11:30 am pfanderson: They made a “game” BarcodeEd to help folks practice finding and scanning barcode foods. #mobhlth
11:32 am pfanderson: Patients were incredibly protective of their PDAs, lived in unsafe environments, high theft. #mobhlth

11:33 am pfanderson: Scanning, even w/o feedback, changed behavior. 60% foods not in open source database. Pts ate more than they thought (LOL) #mobhlth
11:34 am litebulb11: Low literate populations had difficulty reading actual food item brand names, had to describe ‘cereal with leprechaun and rainbow’ #mobhlth
11:34 am pfanderson: Interesting. Pts cdnt voice ID foods eaten because they cdnt rd labels. Voice input was stream of consciousness, unstructured #mobhlth Oops
11:36 am pfanderson: Participants preferred voice input, but performed better with scanning and they didn’t like using it. #mobhlth Turns out they wanted phone
11:37 am amcunningham: interested in health inequalities/ health literacy? follow #mobhlth today

11:37 am pfanderson: She mentioned a website that IDs foods & dietary input from uploaded pics. I want to know what it was!! #mobhlth
11:40 am pfanderson: Patients sorting food cards noticed what they can/can’t eat, ignored side dishes. Awareness was key in training 4 app. #mobhlth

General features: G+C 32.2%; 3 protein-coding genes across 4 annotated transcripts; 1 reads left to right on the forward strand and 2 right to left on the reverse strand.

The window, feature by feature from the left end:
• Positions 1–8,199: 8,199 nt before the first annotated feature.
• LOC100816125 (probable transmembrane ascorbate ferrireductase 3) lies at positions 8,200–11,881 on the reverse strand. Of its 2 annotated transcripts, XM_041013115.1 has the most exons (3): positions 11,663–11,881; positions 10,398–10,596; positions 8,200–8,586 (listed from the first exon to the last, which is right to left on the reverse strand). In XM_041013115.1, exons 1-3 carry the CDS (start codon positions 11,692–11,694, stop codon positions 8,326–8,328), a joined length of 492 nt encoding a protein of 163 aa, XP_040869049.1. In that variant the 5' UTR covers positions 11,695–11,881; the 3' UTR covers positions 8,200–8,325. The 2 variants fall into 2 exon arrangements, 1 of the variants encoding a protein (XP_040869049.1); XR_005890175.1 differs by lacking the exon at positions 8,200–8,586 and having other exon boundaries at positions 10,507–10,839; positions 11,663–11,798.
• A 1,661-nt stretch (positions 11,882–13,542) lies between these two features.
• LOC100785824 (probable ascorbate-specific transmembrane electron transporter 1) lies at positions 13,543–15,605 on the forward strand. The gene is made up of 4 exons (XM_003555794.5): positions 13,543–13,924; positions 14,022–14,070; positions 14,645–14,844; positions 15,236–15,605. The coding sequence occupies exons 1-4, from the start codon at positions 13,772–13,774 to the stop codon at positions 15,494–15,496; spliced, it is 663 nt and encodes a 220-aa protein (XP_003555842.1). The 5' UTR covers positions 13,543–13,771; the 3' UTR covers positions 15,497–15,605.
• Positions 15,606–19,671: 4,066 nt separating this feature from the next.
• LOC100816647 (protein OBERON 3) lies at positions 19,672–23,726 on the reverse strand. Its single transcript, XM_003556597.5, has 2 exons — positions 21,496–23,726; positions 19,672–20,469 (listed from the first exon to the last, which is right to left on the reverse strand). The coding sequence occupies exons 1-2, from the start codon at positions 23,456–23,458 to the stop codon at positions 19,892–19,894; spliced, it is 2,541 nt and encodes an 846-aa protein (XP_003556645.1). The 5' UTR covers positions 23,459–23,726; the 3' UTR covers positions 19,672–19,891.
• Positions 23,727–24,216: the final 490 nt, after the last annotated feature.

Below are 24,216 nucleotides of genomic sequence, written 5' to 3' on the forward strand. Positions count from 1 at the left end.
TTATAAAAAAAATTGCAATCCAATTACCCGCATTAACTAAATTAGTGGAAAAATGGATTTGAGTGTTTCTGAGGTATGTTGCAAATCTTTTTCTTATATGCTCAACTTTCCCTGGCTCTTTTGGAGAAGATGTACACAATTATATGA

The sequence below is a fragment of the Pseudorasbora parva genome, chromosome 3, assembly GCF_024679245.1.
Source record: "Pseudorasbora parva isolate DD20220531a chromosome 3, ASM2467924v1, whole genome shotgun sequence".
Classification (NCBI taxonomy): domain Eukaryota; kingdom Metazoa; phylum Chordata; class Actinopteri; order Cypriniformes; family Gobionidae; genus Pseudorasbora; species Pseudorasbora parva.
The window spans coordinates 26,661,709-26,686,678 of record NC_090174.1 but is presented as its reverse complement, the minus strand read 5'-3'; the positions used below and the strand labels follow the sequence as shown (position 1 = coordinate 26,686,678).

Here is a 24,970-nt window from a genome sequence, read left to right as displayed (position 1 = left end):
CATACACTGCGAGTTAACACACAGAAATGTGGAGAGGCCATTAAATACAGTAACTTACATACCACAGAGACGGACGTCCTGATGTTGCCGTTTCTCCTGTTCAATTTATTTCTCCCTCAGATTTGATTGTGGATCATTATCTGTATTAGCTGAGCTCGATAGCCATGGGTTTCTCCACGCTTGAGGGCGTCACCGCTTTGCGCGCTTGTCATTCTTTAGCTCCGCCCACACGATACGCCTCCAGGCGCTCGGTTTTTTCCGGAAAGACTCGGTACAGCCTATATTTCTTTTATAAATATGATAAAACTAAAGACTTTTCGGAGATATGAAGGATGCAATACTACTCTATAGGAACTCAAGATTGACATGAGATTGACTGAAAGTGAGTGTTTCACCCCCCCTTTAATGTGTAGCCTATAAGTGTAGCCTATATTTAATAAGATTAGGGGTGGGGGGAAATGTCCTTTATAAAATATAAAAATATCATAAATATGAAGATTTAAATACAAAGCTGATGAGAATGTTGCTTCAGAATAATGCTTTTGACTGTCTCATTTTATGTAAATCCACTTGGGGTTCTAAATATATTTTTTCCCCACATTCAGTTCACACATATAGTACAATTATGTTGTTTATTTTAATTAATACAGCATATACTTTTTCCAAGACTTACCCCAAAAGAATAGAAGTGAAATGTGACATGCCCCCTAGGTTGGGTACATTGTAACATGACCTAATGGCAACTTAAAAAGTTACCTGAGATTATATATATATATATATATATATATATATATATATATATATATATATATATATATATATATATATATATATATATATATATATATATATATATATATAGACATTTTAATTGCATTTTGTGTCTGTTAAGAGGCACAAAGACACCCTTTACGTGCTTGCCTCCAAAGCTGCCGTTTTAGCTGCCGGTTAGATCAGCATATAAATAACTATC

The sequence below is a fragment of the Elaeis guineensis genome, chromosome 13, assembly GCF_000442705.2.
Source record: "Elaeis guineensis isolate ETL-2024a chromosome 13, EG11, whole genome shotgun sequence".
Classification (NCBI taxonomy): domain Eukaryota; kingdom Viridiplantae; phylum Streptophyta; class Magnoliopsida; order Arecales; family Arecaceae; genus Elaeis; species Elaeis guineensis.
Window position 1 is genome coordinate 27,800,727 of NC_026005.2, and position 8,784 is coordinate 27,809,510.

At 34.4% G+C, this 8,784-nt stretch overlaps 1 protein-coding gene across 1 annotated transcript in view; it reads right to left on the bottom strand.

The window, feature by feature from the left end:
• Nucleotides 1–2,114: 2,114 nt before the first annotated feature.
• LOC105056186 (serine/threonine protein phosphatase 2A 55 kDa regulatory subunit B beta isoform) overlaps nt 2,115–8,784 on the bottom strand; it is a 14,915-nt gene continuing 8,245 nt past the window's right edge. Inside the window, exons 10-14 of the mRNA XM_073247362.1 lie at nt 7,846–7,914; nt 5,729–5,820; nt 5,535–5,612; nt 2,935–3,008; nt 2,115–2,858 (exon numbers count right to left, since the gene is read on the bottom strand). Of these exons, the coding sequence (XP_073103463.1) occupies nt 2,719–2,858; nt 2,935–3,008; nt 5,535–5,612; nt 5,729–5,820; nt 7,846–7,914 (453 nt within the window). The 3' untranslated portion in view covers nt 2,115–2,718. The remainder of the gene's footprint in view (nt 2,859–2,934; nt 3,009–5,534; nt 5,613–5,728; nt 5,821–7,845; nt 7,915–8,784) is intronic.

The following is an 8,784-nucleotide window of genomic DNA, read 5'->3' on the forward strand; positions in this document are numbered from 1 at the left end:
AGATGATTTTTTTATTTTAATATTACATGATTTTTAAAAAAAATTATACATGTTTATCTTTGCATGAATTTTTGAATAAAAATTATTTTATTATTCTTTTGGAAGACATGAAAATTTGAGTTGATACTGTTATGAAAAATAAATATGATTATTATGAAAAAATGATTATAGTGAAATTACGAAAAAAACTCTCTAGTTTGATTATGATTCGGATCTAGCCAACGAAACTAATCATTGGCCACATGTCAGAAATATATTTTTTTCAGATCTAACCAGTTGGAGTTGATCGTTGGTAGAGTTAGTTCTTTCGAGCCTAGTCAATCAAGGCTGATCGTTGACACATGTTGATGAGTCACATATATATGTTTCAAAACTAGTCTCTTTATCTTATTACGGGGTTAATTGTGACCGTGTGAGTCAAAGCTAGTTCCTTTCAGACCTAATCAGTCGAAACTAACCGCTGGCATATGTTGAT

11:41 am pfanderson: For organization of food input, patients preferred a combination of input types – Time of Day & Food Group #mobhlth
11:41 am MarkOneinFour: @amcunningham do you know the context of #mobhlth?
11:43 am pfanderson: Patients liked to show off medical knowledge they’d picked up, and would use jargon they didn’t actually understand πŸ™‚ #mobhlth

11:43 am litebulb11: Patients proud of obtained medical knowledge, affects design of interface/icons try not appear ‘dumbed down’ #mobhlth
11:44 am pfanderson: Important to make interface sophisticated, not childish, but with tricky balance between what pts liked / what they understood #mobhlth
11:44 am pfanderson: @MarkOneinFour #mobhlth is presentation by Kay Connelly on mobile hlth app for chronic ill low literacy patients at UMichigan
11:47 am pfanderson: Patients could use any nontext widget, as long as they were large enough for vision / dexterity #mobhlth
11:48 am litebulb11: Project abstract and biography of presenter for mobile health app from previous presentation: http://tiny.cc/T93oe #mobhlth

11:48 am pfanderson: Patients favorite part of tool was HOME button (used as an escape/help). NOTE: TV remotes lack this functionality #mobhlth
11:49 am pfanderson: Patients tended to use it either out of home or in home, but not both. Plan: one device for each loc #mobhlth
11:50 am litebulb11: Pride affects choice, patients often preferred interface they used incorrectly #mobhlth